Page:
Well, you knew Tiff’s world was going to blow up at some point — if we’ve learned anything, it’s that meeting your future self is never without its speed bumps. There she is, getting all hopped up on watching her valedictorian speech on VHS (honestly, could our nerd queen be cheesing any harder?), and just a few minutes later, 1999 Tiff drops the bomb on her that she’s adopted and her mom doesn’t tell her the truth until sophomore year of college. While that news stings a little, what Tiff ends up being angrier about is 1999 Tiff’s reaction to it when she found out.
You can see 1999 Tiff actively trying not to tell her younger self this life-altering news, but Tiff keeps needling her about her life choices. 1999 Tiff tries to explain that 12-year-old Tiffany has no idea what she really wants out of life; she’s just doing what her mom is telling her. She needs to relax and see the world around her. She needs to dance and date idiots. “You think all that success is gonna make you whole, but you’re just gonna be you when you get there.” Tiff isn’t buying this version of herself. She must have done something to derail their dreams so much, so 1999 Tiff blurts out the truth. She says it’s better she knows now anyway. “You can move through this faster than I did. I want to give that to you,” she tells her. Tiff is shocked and hurt, of course, but she still thinks 1999 Tiff is kidding herself with wanting her current life.
And you know what? Tiff’s mostly right. I mean, I guess if anyone knows that you’re lying to yourself, it would be another version of you, right? 1999 Tiff admits that she was expelled from MIT when she imploded after learning that her mother, her biggest support system, had been lying to her for so long. Tiff thinks she’s blaming mom for things that were very much in her control and that this person she’s reinvented herself as is just a phase and she should stop pretending anything otherwise. She tells her about the Quilkin Institute. She reminds her that although she may only be 12, she owns who she is and what she does. That’s some harsh truths from a kid who doesn’t even know how to use a tampon, you know? And while it might be an oversimplification of everything 1999 Tiff went through, it’s not that far off. This isn’t how 1999 Tiff wants to be living her life. Hey, how about these 12-year-olds showing up and reminding their future selves about the lives they saw for themselves once? I know this show is about the kids coming into their own, but the adults are learning a lot, too. Is that cheesy as hell? Yes. Would my 12-year-old self roll her eyes so hard at that? Also, yes. Leave me alone! I love it!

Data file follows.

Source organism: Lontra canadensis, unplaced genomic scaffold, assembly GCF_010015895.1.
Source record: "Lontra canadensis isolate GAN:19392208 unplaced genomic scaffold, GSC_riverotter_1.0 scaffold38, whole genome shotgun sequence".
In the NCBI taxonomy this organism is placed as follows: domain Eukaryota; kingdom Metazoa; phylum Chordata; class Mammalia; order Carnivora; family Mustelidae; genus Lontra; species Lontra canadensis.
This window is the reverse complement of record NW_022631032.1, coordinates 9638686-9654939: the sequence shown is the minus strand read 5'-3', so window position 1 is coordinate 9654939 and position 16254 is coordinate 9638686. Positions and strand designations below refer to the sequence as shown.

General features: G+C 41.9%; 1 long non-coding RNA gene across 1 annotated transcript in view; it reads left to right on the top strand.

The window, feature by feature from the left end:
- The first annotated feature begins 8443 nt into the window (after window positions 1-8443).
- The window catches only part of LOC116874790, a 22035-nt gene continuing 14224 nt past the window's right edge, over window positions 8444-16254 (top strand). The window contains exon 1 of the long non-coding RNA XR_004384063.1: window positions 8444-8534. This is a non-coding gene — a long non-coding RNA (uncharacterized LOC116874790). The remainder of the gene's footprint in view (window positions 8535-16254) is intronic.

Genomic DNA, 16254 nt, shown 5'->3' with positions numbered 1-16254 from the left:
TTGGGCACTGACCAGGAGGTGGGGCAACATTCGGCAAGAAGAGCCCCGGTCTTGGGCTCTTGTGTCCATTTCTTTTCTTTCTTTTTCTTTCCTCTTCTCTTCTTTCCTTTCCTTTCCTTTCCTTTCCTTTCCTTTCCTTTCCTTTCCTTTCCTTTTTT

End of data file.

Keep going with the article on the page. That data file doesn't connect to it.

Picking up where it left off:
The Tiffany truth-telling session comes to an end when Russ, the truest dud, lets them know that Erin left with some guy named Larry. They scoop up KJ and Mac and head back to Larry’s farm.